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The failure of distance learning presents an opportunity to better engage parents

The failure of distance learning presents an opportunity to better engage parents
© Michael Stebbins

With notable exceptions, distance learning during the COVID-19 pandemic has been a failure in the United States. Children are struggling to keep up with curriculum, and parents are often finding themselves simultaneously appreciating the skills of teachers and struggling to help their children learn at home, often while holding down a full time job. We certainly need to improve distance learning in public schools, but we should also take this opportunity to enhance parents’ ability to complement distance and in-school learning at home as well. This is of particular importance in STEM education where children learn complex topics best from hands on discovery and experimentation.

Rather than just improving on the ability of teachers to effectively reach children through distance learning, we see opportunity to provide children, parents, and teachers with the ability to explore effective distance education together using tools that exist today. These tools include citizen science programs and app-based games designed to engage students and parents simultaneously and provide moments of structure to the chaos that distance learning has heaved upon them.

Research on providing children opportunities to learn outside of the typical classroom experience has shown it to have positive effects. For example, engaging children in so-called “citizen science” projects allows them to be immersed in learning as well as to contribute to real science projects, all while having fun. We are not talking about your typical children’s chemistry set of yesteryear. Children can now engage in real world science experiments at home and have the opportunity to be exposed to the kind of practical science that you can’t get from a textbook or Zoom chat.

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Imagine a child becoming an extension of research, aiding scientists in data collection and learning about how science works at the same time. Take SharkFinder, a citizen science project that has students comb through ancient marine deposits in search of tiny shark fossils. Ector County Independent School District in West Texas embedded the SharkFinder program into the curriculum, enabling 6,264 students to become citizen scientists. These students processed at least 1 ton of 89-million-year-old Cretaceous marine sediment. Students who participated in this opportunity were immersed in authentic scientific data collection and contributed 5,947 scientifically significant findings to the field of paleontology while learning about fossils and how science happens in the real world. Surprisingly, Ector County collected attendance data that showed substantial increases in student attendance associated with the hands-on learning SharkFinder experiences in the classroom. Parent feedback on the program showed increased excitement when students were at home and parents became involved with their students’ learning. Principals were reporting increased parent engagement in volunteering on campuses, and teachers were sending materials to students’ homes in order to continue engagement in the hands-on activities.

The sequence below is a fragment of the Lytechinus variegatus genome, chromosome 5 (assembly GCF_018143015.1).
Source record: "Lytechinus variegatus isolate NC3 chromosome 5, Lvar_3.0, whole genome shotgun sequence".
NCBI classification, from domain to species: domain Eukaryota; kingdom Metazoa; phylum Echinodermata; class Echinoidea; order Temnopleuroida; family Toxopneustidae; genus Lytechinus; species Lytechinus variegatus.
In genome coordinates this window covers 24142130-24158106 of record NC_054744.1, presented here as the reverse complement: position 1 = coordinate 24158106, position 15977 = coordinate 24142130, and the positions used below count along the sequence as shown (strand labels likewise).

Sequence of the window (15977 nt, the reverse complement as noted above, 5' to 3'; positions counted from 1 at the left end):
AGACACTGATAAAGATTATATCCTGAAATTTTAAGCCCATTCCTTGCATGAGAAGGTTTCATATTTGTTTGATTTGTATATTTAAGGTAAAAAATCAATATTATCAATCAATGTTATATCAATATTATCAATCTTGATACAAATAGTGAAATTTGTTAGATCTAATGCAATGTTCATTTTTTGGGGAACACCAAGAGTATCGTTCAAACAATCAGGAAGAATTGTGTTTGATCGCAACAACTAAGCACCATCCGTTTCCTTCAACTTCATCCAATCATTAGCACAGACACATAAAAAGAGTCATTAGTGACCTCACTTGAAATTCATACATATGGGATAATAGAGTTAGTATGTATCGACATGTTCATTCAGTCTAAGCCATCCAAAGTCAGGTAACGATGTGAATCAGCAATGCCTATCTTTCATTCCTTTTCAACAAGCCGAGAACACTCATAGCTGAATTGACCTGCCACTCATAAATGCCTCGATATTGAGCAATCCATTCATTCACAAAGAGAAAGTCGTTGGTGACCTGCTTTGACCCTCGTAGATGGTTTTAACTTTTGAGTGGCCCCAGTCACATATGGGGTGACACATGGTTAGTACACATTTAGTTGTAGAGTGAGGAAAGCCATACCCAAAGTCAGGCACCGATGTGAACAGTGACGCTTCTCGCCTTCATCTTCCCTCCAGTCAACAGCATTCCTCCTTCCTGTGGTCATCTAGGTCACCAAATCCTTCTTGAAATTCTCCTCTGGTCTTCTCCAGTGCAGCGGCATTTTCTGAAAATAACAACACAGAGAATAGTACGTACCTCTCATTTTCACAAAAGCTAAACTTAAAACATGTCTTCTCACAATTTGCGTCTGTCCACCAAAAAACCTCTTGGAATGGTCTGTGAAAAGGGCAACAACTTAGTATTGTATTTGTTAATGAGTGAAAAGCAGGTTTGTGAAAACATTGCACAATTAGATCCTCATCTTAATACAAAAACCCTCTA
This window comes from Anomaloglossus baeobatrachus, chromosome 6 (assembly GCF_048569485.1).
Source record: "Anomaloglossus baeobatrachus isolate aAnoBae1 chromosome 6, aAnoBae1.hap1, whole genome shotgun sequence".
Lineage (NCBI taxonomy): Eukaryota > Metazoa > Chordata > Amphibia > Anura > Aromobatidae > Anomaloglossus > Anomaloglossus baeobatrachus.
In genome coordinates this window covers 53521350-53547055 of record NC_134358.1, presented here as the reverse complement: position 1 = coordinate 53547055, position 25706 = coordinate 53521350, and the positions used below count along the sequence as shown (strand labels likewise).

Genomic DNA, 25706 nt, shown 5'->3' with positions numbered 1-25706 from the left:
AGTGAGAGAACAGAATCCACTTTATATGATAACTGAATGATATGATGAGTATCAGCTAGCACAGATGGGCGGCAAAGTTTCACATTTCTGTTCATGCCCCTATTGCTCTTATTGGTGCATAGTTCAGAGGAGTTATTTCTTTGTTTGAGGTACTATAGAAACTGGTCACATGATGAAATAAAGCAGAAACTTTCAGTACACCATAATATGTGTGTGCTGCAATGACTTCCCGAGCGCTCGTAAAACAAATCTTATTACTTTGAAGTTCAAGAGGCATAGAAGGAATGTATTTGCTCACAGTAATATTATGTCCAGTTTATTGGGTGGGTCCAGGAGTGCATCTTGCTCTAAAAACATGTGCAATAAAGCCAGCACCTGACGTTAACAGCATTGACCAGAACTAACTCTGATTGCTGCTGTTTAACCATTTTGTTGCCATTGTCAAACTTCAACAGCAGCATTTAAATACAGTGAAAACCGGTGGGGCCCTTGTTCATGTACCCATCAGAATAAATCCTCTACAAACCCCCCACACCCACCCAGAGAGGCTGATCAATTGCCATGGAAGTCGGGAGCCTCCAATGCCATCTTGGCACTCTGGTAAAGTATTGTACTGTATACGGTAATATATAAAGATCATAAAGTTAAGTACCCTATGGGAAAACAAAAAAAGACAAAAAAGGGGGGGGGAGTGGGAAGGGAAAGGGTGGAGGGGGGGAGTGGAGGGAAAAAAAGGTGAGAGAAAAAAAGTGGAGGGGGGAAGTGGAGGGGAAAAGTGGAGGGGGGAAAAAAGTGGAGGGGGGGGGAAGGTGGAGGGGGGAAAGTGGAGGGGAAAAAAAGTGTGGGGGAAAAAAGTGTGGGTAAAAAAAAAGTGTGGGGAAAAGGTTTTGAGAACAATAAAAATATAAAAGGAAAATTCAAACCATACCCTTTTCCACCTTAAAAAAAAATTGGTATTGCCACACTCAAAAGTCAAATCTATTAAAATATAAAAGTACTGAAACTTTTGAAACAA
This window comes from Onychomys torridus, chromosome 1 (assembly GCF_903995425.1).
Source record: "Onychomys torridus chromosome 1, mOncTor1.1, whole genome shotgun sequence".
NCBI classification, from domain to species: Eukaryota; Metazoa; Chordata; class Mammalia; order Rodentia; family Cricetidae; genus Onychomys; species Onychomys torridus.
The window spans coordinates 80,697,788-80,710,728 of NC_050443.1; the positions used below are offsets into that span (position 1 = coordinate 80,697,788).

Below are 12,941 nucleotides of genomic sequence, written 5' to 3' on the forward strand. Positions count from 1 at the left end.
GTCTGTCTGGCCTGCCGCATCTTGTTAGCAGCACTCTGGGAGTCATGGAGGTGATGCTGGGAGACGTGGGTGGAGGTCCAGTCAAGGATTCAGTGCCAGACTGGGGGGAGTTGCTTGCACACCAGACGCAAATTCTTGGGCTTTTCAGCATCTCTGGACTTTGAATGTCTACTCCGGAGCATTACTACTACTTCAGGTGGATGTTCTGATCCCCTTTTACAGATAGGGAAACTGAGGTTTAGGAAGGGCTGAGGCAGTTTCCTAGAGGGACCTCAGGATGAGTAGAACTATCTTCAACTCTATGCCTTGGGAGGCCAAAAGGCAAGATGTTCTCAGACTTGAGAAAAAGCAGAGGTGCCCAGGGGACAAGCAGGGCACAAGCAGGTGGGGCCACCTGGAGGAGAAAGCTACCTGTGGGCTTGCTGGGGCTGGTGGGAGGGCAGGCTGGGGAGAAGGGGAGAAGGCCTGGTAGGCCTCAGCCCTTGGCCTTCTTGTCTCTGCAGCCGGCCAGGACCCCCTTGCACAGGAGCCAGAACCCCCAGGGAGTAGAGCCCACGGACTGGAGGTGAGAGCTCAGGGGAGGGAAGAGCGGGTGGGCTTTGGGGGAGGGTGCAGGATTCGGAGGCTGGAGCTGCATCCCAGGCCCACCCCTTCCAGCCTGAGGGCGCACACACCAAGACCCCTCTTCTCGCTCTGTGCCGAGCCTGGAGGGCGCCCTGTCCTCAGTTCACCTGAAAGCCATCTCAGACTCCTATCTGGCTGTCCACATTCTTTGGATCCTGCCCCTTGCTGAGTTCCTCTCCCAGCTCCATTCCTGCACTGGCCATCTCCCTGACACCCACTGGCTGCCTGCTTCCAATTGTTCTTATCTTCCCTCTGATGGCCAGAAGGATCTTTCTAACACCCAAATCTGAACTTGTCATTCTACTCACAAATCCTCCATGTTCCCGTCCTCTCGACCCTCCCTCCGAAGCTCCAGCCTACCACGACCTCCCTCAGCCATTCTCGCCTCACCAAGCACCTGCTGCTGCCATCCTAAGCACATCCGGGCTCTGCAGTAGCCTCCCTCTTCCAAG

Other educational platforms that use app-based games to engage students and parents in learning together have been hugely successful. For example, the suite of hundreds of app-based games produced by PBS KIDS have shown that children can effectively learn the material necessary to succeed in elementary school without formal instruction. An evaluation of the “The Cat in the Hat Knows a Lot About That!” game clearly suggested that game play had meaningful impacts on 4- to 5-year-old children’s knowledge of physical science. Children who played the game tended to demonstrate wider understanding of physical science concepts and science and engineering practices, ability to sort objects by size, color, shape, and use, and improved their use of science-related vocabulary.

There is still a need for strong programs to evaluate the effectiveness of most of the tens of thousands of educational app-based games to ensure that children are learning the material as they get better at playing educational games. But that should not stop government and philanthropies from investing in the development of additional app-based games that follow state level educational curricula and building up the tools necessary for distance learning and complementing traditional classroom learning through app based-games.

We are not arguing that applying traditional classroom lessons to distance learning should not be vigorously pursued and vastly improved. Quite the opposite; rather than just improving on the ability of teachers to effectively reach children through distance learning, we see the clear need for children, parents, and teachers to explore educational opportunities together using the tools that have been proven effective.

The main challenge has been a lack of funding for the development of new programs and rigorous evaluation of existing tools. Given the tremendous success of existing programs, funding the development of tools that more directly engage parents in their children’s education and expanding those tools to other topics and platforms is an opportunity for transforming education and delivering a rich continuum from classroom to living room.

Jason Osborne is the Chief Innovation Officer at Ector County ISD public school district and a former Scientific Project Strategist at the Howard Hughes Medical Institute, Janelia Research Campus. Follow him on Twitter @PaleoExplorer

Michael Stebbins, Ph.D., is the president of Science Advisors, LLC and former Assistant Director for Biotechnology at the White House Office of Science and Technology Policy. Follow him on Twitter @Stebbins